Software is complex, but we can't seem to stop creating it. That's because the complexity we build into our software is also the part that solves our users' interesting problems. We can't eliminate complexity but, good news, we can organize it.
MicroServices, MicroProfile, EE4J, & Java EE
Eclipse MicroProfile Metrics provides a unified way for MicroProfile servers to share monitoring data with performance management systems. Metrics also provides a common Java API for exposing their telemetry data including unified and mutually understandable metadata. In this talk you will learn how MicroProfile Metrics gathers telemetry data about the JVM and underlying system from collectors like Performance Co-Pilot (PCP) and Parfait.
With the right tools, building scalable applications can be much easier than it seems. Eclipse MicroProfile allows you to build such applications easily and you get a variety of options to scale them if you add distributed data grids. These can become a backbone for building horizontally scalable services, while at the same time providing flexible caching to scale up their performance vertically.
On my right : Java 9 and its modular approach with JPMS (also known as Jigsaw).
On my left : the Micrroprofile platrform which targets very small deployment to perform small feature in the most resilient and lightest way possible.
Can we marry both ?
In this session we'll explore all the challenges to solve to use JPMS on microservice and explore some solution to get started with modularity and Microprofile.
In a second part we'll try to creaate a full modular standalone runtime image with Jlink, and, who knows, perhaps we'll succeed?
Microprofile is a great standard to build vendor neutral micro services. One of the nicest feature of the platform is probably the fact that it is CDI centric.
Having CDI as a core requirement for Microprofile allow users to add features to their micro services in a standard portable way.
In this session we'll see how we can use CDI to add extra features to a microservice in a natural and portable way. We'll start with an existing extension and then we'll create our own CDI feature by using protable extensions to show how easy it is to extend the Microprofile platform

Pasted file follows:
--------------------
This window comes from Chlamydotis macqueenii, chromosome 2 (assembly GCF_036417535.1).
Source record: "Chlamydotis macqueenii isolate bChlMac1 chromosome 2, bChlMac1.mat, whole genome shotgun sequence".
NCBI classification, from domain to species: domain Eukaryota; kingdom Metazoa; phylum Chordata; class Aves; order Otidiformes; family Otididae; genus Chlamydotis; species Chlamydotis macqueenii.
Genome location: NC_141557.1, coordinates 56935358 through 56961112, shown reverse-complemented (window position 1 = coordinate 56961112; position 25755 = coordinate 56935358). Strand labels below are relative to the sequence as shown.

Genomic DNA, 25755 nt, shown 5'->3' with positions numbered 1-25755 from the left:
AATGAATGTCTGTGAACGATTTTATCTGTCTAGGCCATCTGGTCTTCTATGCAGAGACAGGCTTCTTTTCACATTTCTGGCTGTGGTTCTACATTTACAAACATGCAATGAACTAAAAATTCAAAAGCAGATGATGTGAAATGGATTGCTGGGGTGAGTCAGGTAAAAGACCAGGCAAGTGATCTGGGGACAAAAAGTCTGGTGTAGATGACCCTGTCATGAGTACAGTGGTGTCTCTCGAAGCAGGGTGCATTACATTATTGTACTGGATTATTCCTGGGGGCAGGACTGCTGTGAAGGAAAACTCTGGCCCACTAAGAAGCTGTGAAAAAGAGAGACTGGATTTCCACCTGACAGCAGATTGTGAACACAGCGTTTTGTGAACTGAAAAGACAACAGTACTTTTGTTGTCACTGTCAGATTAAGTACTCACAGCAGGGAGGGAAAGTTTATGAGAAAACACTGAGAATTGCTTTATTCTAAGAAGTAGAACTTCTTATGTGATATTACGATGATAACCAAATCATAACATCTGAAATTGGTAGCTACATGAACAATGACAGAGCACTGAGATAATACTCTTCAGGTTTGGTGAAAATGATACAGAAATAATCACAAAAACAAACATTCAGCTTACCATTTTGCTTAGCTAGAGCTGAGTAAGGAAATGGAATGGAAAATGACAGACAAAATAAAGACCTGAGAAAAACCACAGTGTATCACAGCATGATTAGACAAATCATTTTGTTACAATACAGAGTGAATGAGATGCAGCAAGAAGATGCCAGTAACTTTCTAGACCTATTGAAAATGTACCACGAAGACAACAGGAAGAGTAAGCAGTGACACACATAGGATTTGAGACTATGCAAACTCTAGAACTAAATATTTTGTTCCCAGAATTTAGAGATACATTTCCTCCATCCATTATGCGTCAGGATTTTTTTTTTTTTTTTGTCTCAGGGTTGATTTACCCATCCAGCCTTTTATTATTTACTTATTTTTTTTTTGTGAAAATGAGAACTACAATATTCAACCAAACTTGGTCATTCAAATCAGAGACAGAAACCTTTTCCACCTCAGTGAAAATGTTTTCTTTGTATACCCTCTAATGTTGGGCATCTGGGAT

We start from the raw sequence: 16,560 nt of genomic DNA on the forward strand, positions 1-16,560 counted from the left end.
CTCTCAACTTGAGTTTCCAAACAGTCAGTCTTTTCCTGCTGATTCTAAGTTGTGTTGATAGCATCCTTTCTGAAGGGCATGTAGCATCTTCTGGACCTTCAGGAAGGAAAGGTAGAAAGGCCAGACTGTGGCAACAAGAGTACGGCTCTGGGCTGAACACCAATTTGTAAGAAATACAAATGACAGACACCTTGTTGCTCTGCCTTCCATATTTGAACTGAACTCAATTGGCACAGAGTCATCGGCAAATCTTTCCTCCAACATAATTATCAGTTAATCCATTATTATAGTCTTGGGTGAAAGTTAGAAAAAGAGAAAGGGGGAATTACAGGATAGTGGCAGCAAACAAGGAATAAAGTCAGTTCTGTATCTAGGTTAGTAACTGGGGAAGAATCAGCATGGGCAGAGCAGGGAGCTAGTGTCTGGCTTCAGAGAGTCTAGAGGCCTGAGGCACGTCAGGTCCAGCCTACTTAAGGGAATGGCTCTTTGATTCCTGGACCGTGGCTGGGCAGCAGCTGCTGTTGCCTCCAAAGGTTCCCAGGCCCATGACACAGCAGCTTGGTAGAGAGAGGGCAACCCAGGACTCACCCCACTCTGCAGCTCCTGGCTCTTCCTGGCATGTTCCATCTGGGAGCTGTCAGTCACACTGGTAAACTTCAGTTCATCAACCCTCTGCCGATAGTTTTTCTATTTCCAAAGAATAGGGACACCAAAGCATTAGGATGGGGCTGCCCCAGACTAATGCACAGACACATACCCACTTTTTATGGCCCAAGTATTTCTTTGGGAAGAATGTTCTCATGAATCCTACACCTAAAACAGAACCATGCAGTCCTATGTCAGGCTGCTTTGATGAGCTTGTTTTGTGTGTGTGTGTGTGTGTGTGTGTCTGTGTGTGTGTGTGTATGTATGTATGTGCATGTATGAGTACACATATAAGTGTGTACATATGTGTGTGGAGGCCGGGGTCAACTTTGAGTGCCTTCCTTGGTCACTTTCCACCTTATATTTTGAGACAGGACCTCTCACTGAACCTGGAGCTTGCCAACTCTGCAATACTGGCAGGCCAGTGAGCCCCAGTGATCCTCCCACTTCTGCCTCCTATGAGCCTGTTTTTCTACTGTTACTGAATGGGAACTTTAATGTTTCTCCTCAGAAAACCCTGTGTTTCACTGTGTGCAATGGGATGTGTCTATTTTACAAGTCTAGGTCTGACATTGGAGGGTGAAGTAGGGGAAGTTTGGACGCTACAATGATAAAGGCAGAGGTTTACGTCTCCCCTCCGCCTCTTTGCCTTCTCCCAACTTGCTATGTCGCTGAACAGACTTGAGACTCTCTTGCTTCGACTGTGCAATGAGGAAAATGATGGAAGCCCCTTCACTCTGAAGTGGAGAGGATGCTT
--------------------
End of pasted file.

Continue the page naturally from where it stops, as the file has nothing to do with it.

Lifting and shifting existing applications to the Cloud is a common task for many deveopers these days. This session will explain 3 common scenarios for moving Java EE standards based applications to Azure using concepts applicable to other cloud environments as well. One is of course using Containers and Kubernetes; Second is by using a platform runtime such as Azure AppService. And the third is by using Service Fabric. In the end, we will see the differences, pros/cons, and also open for Q&A.
On March 2018, Microsoft released the source code of one of its core Azure services: Service Fabric is now open sourced on GitHub - https://github.com/Microsoft/service-fabric/. This talk will introduce Java developers to the platform: how to download and install Service Fabric on Linux, and how to run an application designed for it.
Java EE, cloud native and service meshes — this doesn’t really sound like a good fit. Or does it? Is it possible to develop modern, cloud native Java Enterprise applications that fulfill concerns such as scalability, monitoring, tracing, or routing — without implementing everything ourselves? And if so, how to do this?
Testing is still a topic that most developers would like to avoid. Even though it is crucial for working software, developing and maintaining tests takes certain time and effort — especially when changes in existing functionality forces test scenarios to adapt or distribution needs to be taken into account. Omitting software tests can’t be the solution; therefore, how can we tackle enterprise tests in an effective and productive way?
This session is the perfect starting point for entering the world of microservices. First, play my game, a minimalistic microservice application built using the latest technologies that Jakarta EE and MicroProfile have to offer. You only need your phone (and nimble fingers). Next, see how it works. Learn the core concepts and basic architecture for developing and deploying microservice applications. Stay engaged long after the session by extending the game with your own AI service. Plug it in and watch it compete against other AI services.